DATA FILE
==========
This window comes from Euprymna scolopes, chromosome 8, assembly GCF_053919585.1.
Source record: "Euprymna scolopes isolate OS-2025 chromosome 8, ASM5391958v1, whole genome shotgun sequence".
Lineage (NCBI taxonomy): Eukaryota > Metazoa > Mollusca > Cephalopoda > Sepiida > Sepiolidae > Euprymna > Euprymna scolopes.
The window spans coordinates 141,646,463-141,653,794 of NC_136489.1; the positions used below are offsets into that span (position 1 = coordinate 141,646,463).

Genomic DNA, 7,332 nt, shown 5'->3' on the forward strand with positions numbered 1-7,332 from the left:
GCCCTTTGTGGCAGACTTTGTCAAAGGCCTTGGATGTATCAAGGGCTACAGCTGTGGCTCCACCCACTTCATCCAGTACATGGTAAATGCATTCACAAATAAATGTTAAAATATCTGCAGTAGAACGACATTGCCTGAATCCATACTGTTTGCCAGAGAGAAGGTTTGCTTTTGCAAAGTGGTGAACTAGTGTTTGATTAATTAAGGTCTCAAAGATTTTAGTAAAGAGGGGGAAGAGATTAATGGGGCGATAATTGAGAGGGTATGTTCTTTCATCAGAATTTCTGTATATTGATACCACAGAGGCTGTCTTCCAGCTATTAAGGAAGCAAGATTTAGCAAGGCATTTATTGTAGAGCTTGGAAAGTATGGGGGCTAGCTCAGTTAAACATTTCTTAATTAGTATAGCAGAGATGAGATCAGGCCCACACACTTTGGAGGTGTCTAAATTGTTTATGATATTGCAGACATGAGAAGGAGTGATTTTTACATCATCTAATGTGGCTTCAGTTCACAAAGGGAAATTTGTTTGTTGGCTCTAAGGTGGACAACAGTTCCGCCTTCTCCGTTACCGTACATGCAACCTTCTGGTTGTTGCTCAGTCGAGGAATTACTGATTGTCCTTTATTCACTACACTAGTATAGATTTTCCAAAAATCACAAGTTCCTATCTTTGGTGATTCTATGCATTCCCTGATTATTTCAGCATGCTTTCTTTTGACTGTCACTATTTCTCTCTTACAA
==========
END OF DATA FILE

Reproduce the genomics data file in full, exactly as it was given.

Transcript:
This window comes from Euprymna scolopes, chromosome 8, assembly GCF_053919585.1.
Source record: "Euprymna scolopes isolate OS-2025 chromosome 8, ASM5391958v1, whole genome shotgun sequence".
Lineage (NCBI taxonomy): Eukaryota > Metazoa > Mollusca > Cephalopoda > Sepiida > Sepiolidae > Euprymna > Euprymna scolopes.
The window spans coordinates 141,646,463-141,653,794 of NC_136489.1; the positions used below are offsets into that span (position 1 = coordinate 141,646,463).

Genomic DNA, 7,332 nt, shown 5'->3' on the forward strand with positions numbered 1-7,332 from the left:
GCCCTTTGTGGCAGACTTTGTCAAAGGCCTTGGATGTATCAAGGGCTACAGCTGTGGCTCCACCCACTTCATCCAGTACATGGTAAATGCATTCACAAATAAATGTTAAAATATCTGCAGTAGAACGACATTGCCTGAATCCATACTGTTTGCCAGAGAGAAGGTTTGCTTTTGCAAAGTGGTGAACTAGTGTTTGATTAATTAAGGTCTCAAAGATTTTAGTAAAGAGGGGGAAGAGATTAATGGGGCGATAATTGAGAGGGTATGTTCTTTCATCAGAATTTCTGTATATTGATACCACAGAGGCTGTCTTCCAGCTATTAAGGAAGCAAGATTTAGCAAGGCATTTATTGTAGAGCTTGGAAAGTATGGGGGCTAGCTCAGTTAAACATTTCTTAATTAGTATAGCAGAGATGAGATCAGGCCCACACACTTTGGAGGTGTCTAAATTGTTTATGATATTGCAGACATGAGAAGGAGTGATTTTTACATCATCTAATGTGGCTTCAGTTCACAAAGGGAAATTTGTTTGTTGGCTCTAAGGTGGACAACAGTTCCGCCTTCTCCGTTACCGTACATGCAACCTTCTGGTTGTTGCTCAGTCGAGGAATTACTGATTGTCCTTTATTCACTACACTAGTATAGATTTTCCAAAAATCACAAGTTCCTATCTTTGGTGATTCTATGCATTCCCTGATTATTTCAGCATGCTTTCTTTTGACTGTCACTATTTCTCTCTTACAA